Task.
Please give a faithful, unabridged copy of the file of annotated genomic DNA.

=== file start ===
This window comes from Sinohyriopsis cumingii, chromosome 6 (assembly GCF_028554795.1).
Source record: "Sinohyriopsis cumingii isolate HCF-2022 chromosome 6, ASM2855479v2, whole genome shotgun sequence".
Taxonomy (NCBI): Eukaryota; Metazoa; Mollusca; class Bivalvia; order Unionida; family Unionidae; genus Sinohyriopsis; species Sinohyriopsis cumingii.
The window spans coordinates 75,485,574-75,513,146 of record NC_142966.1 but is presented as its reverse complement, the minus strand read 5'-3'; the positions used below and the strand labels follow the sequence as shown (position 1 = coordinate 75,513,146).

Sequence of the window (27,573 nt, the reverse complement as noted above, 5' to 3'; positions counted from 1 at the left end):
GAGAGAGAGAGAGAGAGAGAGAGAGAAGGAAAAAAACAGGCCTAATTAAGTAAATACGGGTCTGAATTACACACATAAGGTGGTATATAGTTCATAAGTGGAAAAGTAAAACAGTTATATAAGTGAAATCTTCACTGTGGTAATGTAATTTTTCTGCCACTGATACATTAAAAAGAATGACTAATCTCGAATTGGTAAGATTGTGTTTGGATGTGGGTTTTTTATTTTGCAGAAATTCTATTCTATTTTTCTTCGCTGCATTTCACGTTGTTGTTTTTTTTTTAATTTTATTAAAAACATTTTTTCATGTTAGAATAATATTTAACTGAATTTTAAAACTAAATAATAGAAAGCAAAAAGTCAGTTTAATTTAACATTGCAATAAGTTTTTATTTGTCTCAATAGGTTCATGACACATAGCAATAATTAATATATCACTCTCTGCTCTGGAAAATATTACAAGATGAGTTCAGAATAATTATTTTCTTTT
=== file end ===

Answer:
This window comes from Sinohyriopsis cumingii, chromosome 6 (assembly GCF_028554795.1).
Source record: "Sinohyriopsis cumingii isolate HCF-2022 chromosome 6, ASM2855479v2, whole genome shotgun sequence".
Taxonomy (NCBI): Eukaryota; Metazoa; Mollusca; class Bivalvia; order Unionida; family Unionidae; genus Sinohyriopsis; species Sinohyriopsis cumingii.
The window spans coordinates 75,485,574-75,513,146 of record NC_142966.1 but is presented as its reverse complement, the minus strand read 5'-3'; the positions used below and the strand labels follow the sequence as shown (position 1 = coordinate 75,513,146).

Sequence of the window (27,573 nt, the reverse complement as noted above, 5' to 3'; positions counted from 1 at the left end):
GAGAGAGAGAGAGAGAGAGAGAGAGAAGGAAAAAAACAGGCCTAATTAAGTAAATACGGGTCTGAATTACACACATAAGGTGGTATATAGTTCATAAGTGGAAAAGTAAAACAGTTATATAAGTGAAATCTTCACTGTGGTAATGTAATTTTTCTGCCACTGATACATTAAAAAGAATGACTAATCTCGAATTGGTAAGATTGTGTTTGGATGTGGGTTTTTTATTTTGCAGAAATTCTATTCTATTTTTCTTCGCTGCATTTCACGTTGTTGTTTTTTTTTTAATTTTATTAAAAACATTTTTTCATGTTAGAATAATATTTAACTGAATTTTAAAACTAAATAATAGAAAGCAAAAAGTCAGTTTAATTTAACATTGCAATAAGTTTTTATTTGTCTCAATAGGTTCATGACACATAGCAATAATTAATATATCACTCTCTGCTCTGGAAAATATTACAAGATGAGTTCAGAATAATTATTTTCTTTT